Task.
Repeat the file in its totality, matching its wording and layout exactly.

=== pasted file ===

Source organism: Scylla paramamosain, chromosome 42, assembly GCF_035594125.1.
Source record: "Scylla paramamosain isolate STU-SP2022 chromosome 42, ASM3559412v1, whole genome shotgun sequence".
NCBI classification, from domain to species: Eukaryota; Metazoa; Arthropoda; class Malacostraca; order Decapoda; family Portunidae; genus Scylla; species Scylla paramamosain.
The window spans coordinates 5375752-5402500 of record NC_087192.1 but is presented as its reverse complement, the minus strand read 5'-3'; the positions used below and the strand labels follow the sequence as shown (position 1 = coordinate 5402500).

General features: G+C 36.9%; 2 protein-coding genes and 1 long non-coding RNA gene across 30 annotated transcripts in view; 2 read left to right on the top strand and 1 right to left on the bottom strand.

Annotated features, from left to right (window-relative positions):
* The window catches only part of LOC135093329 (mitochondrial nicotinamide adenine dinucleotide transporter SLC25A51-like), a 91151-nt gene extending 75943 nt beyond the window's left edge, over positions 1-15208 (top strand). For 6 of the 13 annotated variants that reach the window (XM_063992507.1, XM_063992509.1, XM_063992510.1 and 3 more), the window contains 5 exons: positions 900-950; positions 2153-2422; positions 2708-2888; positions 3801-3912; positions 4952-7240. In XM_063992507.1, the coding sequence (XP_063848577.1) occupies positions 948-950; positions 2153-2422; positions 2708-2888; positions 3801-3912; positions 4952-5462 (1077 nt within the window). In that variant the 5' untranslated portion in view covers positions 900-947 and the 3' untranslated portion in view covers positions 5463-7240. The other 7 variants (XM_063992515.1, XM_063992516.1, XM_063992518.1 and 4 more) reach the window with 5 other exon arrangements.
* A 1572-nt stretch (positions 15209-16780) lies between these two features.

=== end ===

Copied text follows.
Source organism: Scylla paramamosain, chromosome 42, assembly GCF_035594125.1.
Source record: "Scylla paramamosain isolate STU-SP2022 chromosome 42, ASM3559412v1, whole genome shotgun sequence".
NCBI classification, from domain to species: Eukaryota; Metazoa; Arthropoda; class Malacostraca; order Decapoda; family Portunidae; genus Scylla; species Scylla paramamosain.
The window spans coordinates 5375752-5402500 of record NC_087192.1 but is presented as its reverse complement, the minus strand read 5'-3'; the positions used below and the strand labels follow the sequence as shown (position 1 = coordinate 5402500).

General features: G+C 36.9%; 2 protein-coding genes and 1 long non-coding RNA gene across 30 annotated transcripts in view; 2 read left to right on the top strand and 1 right to left on the bottom strand.

Annotated features, from left to right (window-relative positions):
* The window catches only part of LOC135093329 (mitochondrial nicotinamide adenine dinucleotide transporter SLC25A51-like), a 91151-nt gene extending 75943 nt beyond the window's left edge, over positions 1-15208 (top strand). For 6 of the 13 annotated variants that reach the window (XM_063992507.1, XM_063992509.1, XM_063992510.1 and 3 more), the window contains 5 exons: positions 900-950; positions 2153-2422; positions 2708-2888; positions 3801-3912; positions 4952-7240. In XM_063992507.1, the coding sequence (XP_063848577.1) occupies positions 948-950; positions 2153-2422; positions 2708-2888; positions 3801-3912; positions 4952-5462 (1077 nt within the window). In that variant the 5' untranslated portion in view covers positions 900-947 and the 3' untranslated portion in view covers positions 5463-7240. The other 7 variants (XM_063992515.1, XM_063992516.1, XM_063992518.1 and 4 more) reach the window with 5 other exon arrangements.
* A 1572-nt stretch (positions 15209-16780) lies between these two features.